Call agentLog.OpenNotesLog(currDb.Server, profile.GetItemValue("Path")(0))
      End If
   End If
End If

The agent makes sure the profile document is properly set up. Note that when you make the call to GetProfileDocument, if the profile doesn't exist, one will be created at that time. So that line should always return a valid handle to a document. So I don't check for the profile being equal to Nothing. Instead, I check to see if it has the fields I'm going to use. If the profile document doesn't exist, then it won't have those fields after it's created by this agent. In that case, agent logging will be disabled.

If the profile says that agent logging is enabled, then I create a new NotesLog object. I give it a name of the database title, then a slash, then the agent name. This is how I make use of one logging database for all my agents. When I look at the view in that logging database, all my agents will be categorized first by the database title, then further categorized by the agent name. So I can find the log documents easily by going to the right category and subcategory. The agent then initializes itself differently depending on whether the agent is running on a schedule (session.IsOnServer is True) or not. If running on a schedule, then the logging is done locally. If the agent is kicked off manually, then the logging can't be done locally - it needs to go to the server.

(Yes, for those of you that want to point it out, currDb.Server returns an empty string for agents running on a schedule. So, technically, I don't need to check whether the session is on the server or not. I could just use currDb.Server and achieve the same effect. I personally prefer this method because I can look at the code later on and know instantly that I allowed the agent to be run locally in addition to running on schedule. Some scheduled agents will fail if you try to run them locally because of different things. This code says, from just a glance, that I took both environments into account.)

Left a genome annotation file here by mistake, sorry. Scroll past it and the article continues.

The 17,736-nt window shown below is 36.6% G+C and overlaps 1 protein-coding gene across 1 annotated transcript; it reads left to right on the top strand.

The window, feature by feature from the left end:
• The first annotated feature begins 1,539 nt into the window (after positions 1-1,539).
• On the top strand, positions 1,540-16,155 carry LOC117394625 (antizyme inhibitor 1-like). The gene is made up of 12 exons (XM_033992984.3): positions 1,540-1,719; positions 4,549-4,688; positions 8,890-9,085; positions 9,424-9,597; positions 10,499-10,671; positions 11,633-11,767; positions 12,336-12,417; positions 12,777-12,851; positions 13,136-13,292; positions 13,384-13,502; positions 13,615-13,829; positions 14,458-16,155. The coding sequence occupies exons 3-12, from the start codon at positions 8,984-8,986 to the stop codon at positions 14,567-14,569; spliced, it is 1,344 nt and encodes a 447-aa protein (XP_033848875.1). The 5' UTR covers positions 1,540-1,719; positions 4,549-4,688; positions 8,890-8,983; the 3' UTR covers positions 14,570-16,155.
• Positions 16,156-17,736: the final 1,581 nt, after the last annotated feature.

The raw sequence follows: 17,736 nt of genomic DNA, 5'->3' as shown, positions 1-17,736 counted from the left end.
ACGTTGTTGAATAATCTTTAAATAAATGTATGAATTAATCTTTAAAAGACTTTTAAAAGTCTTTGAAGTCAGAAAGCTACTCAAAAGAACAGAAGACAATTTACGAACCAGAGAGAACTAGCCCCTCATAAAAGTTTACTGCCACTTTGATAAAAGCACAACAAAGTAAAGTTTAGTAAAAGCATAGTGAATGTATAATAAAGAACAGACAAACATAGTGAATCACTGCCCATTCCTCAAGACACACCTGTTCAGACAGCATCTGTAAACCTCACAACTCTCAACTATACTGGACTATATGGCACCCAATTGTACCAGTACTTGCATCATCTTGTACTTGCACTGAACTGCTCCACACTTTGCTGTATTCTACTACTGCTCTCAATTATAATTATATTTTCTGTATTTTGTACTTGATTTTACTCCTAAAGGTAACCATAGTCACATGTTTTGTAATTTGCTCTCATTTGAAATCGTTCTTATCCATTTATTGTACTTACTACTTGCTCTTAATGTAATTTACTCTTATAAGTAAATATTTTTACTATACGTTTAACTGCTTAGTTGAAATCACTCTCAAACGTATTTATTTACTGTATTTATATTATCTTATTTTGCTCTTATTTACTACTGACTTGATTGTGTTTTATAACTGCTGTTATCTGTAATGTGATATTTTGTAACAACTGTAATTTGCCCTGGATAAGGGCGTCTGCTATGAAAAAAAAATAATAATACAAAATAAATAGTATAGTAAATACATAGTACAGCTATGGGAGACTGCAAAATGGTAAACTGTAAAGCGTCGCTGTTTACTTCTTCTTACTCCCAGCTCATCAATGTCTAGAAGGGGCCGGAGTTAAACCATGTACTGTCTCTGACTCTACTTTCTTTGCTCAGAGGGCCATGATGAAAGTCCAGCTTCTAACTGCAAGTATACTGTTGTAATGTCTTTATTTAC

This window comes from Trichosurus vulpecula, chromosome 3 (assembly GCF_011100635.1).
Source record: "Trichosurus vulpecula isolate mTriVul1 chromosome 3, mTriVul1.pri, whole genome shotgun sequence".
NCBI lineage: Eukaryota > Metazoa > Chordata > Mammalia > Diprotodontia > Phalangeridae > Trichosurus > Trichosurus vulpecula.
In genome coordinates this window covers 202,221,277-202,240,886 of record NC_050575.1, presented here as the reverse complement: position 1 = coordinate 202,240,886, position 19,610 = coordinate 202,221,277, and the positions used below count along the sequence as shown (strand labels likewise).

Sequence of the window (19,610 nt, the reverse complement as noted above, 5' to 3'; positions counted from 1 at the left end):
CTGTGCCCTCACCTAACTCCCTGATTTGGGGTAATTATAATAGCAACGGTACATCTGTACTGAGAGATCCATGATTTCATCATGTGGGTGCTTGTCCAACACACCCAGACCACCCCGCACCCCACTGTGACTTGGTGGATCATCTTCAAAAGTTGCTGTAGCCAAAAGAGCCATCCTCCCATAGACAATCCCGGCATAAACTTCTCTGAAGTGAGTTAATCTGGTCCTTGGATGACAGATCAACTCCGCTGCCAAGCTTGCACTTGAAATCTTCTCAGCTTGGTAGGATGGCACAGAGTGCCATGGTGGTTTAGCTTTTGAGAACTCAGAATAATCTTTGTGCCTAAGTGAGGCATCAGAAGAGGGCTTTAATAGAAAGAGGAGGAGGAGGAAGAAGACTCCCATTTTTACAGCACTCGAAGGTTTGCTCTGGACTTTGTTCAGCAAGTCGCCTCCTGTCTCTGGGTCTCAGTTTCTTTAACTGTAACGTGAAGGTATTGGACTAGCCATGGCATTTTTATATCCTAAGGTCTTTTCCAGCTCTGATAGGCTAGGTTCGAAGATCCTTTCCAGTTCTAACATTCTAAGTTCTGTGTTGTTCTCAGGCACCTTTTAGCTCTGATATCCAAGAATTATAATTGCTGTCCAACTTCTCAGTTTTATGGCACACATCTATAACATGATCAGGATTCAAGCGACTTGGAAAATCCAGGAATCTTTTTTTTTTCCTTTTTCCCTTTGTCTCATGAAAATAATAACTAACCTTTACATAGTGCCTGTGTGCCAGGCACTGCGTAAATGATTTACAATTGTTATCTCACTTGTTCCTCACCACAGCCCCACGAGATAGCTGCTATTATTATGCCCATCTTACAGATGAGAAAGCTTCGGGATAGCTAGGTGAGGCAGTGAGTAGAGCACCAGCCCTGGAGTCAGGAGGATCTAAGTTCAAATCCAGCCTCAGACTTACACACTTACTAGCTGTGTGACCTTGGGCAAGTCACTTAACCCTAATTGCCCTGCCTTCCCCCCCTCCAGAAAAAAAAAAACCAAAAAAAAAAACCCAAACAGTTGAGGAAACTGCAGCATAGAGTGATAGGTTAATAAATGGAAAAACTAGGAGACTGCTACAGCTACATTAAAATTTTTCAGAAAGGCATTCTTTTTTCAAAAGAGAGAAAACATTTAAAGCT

When I am ready to log something to my log, I need to pass around the agentLog object to subroutines and functions. That object is either initialized or not, depending on whether logging is enabled or not. So I check to see if the object has been initialized and, if so, do my logging:

      If Not agentLog Is Nothing Then Call agentLog.LogAction("This is the information to write to the log")

The log record will automatically be time stamped, so you don't have to worry about that. When I want to track down a problem with an agent that has logging set up, I can simply enable logging through the profile document and let the agent run on whatever schedule it currently has. Then I can look at the logging database to track down the problem. When finished, I go back into the profile document and disable logging. It's that simple. There shouldn't be any noticeable performance problems when logging is disabled over not having any logging at all - it's a very quick operation to check to see if an object is defined or not. And having this code in the agent from the start really helps when you need it down the road - you don't have to go in and put in a bunch of statements into your code and re-deploy, then take them out and re-deploy again when finished.